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Opinion and Analysis: Participation

Venezuela’s Cooperatives Take First Steps Towards National Cooperative Movement

The weekend of May 19 to 20, cooperative members from across Venezuela celebrated the first meeting of the National Executive Cooperative Council (CENCOOP). The Cooperative Councils have the difficult task of attempting to articulate and integrate Venezuela’s thousands of cooperatives into a united cooperative movement.

"Cooperative Councils, leaders of the growing social economy army."
Credit: Silvia Leindecker

The weekend meeting was held in Caracas at the Catia offices of the Frente Francisco Miranda and was attended by approximately 140 cooperative representatives from across Venezuela; Cooperative Superintendent (SUNACOOP), Carlos Molina; Minister of Popular Economy, Oly Millan; Technical Secretary of the Specialized Reunion of Cooperatives of MERCOSUR, Daniel Bentancur; Executive Director of the Americas office of the International Cooperative Alliance (ICA), Manuel Mariño; various SUNACOOP state facilitators and employees of the Ministry of Popular Economy.

CENCOOP is composed of a council of 5 cooperative members from each of Venezuela’s 25 states, elected from their State Cooperative Council to represent their region. Members of the State Cooperative Council are elected by the Municipal Councils, which are composed of any cooperative member from that municipality interested in participating. Over the past year, SUNACOOP facilitators have been working with cooperative members across the country to organize the cooperatives from each state and to elect their state councils in preparation for this event.

According to SUNACOOP, the Cooperative Councils have two “complementary goals”: “1) Ethical-Political goal of integrating and recuperating the direction of the cooperative community. 2) Political-Technical goal of planning future projects of the cooperative movement.”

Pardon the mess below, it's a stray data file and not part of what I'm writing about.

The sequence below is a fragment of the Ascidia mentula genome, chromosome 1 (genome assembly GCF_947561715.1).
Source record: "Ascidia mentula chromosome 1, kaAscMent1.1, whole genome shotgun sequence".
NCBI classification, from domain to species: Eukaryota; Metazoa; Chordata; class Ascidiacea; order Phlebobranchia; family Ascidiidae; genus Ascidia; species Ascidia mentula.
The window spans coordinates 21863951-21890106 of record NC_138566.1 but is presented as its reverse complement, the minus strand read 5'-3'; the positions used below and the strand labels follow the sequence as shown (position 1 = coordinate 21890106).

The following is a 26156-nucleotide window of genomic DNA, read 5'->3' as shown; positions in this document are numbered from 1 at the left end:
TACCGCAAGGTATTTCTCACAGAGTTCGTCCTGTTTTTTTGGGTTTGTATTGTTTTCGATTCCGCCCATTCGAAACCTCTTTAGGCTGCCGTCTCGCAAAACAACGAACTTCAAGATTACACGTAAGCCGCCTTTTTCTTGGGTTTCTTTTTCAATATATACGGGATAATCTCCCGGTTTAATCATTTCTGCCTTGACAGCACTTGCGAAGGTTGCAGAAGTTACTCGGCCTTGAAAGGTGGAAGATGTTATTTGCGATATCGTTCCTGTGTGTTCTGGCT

Members of the CENCOOP Commission on Institutional Relations debate next steps.
Credit: Silvia Leindecker

At the plenary talk on the Cooperative Councils, SUNACOOP Superintendent Carlos Molina explained, “The cooperative councils are a methodology for the construction of participatory democracy that is utilized by the people organized in cooperatives in order to achieve the autonomy and consolidate Venezuelan cooperativism as a social movement, capable of transforming the socio-economic reality.”

“CENCOOP is the Executive Branch of the Cooperative Councils” he continued, “and this, of course, is subordinated to the Assembly in the same way that the State Cooperative Councils are subordinated to their State Assemblies. It is a relationship of an inverted pyramid. It is a process of networking and it has given a very particular characteristic to the integration of cooperativism in Venezuela.”

The first National assembly of Cooperative Councils was held in the State of Cojedes in January, where more than 600 cooperative members from across the country met to discuss the first steps in the creation of the embryonic Venezuela cooperative movement.

Although SUNACOOP has, until now, been involved in the organization and promotion of the Cooperative Councils, Molina was explicit in explaining that each step of the way, they will be taking more of a hands-off approach, in order to give more autonomy to the cooperative movement.

Carlos Molina, SUNACOOP Superintendent
Credit: Silvia Leindecker

“In this moment, the creation of CENCOOP is the transfer of the power to the people themselves” said Antonio Galiffa, representative from the state of Falcon, and member of a worker-cooperative, which is initiating the steps to manufacture corn-flour pasta which will be entirely produced in Venezuela. “This step that we are taking today is historic for the cooperative movement in Venezuela, because it is going to assume its own control, and its own destiny, and we are going to know who we are and where we are headed.”

On the second day of the meetings, CENCOOP members broke into five “work commissions,” through which various proposals were (at times intensely) debated. Among the proposals, were the possibility of a national cooperative bank, a national cooperative education plan, and further involvement in international conferences, such as the ICA reunion in Peru this summer. Members of the Commission on Institutional Relations expressed interest in building ties with foreign cooperative movements, particularly with cooperatives in the United States.